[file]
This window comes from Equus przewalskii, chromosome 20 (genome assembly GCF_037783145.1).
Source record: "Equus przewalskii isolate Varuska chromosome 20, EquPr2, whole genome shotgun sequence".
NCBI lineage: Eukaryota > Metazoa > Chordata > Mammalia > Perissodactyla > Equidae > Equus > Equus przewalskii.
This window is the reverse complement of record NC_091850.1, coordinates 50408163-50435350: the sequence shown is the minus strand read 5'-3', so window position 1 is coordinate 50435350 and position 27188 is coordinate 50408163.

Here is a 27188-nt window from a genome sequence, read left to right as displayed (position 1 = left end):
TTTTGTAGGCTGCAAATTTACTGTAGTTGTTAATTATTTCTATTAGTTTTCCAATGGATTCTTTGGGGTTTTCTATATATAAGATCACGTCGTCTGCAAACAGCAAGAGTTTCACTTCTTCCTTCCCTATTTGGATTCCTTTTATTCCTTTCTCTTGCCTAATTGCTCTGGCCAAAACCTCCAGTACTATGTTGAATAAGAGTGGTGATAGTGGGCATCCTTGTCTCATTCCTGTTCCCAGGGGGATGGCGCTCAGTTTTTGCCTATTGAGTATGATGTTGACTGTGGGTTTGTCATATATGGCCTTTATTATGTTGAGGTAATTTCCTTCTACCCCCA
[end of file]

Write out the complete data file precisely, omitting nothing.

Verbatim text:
This window comes from Equus przewalskii, chromosome 20 (genome assembly GCF_037783145.1).
Source record: "Equus przewalskii isolate Varuska chromosome 20, EquPr2, whole genome shotgun sequence".
NCBI lineage: Eukaryota > Metazoa > Chordata > Mammalia > Perissodactyla > Equidae > Equus > Equus przewalskii.
This window is the reverse complement of record NC_091850.1, coordinates 50408163-50435350: the sequence shown is the minus strand read 5'-3', so window position 1 is coordinate 50435350 and position 27188 is coordinate 50408163.

Here is a 27188-nt window from a genome sequence, read left to right as displayed (position 1 = left end):
TTTTGTAGGCTGCAAATTTACTGTAGTTGTTAATTATTTCTATTAGTTTTCCAATGGATTCTTTGGGGTTTTCTATATATAAGATCACGTCGTCTGCAAACAGCAAGAGTTTCACTTCTTCCTTCCCTATTTGGATTCCTTTTATTCCTTTCTCTTGCCTAATTGCTCTGGCCAAAACCTCCAGTACTATGTTGAATAAGAGTGGTGATAGTGGGCATCCTTGTCTCATTCCTGTTCCCAGGGGGATGGCGCTCAGTTTTTGCCTATTGAGTATGATGTTGACTGTGGGTTTGTCATATATGGCCTTTATTATGTTGAGGTAATTTCCTTCTACCCCCA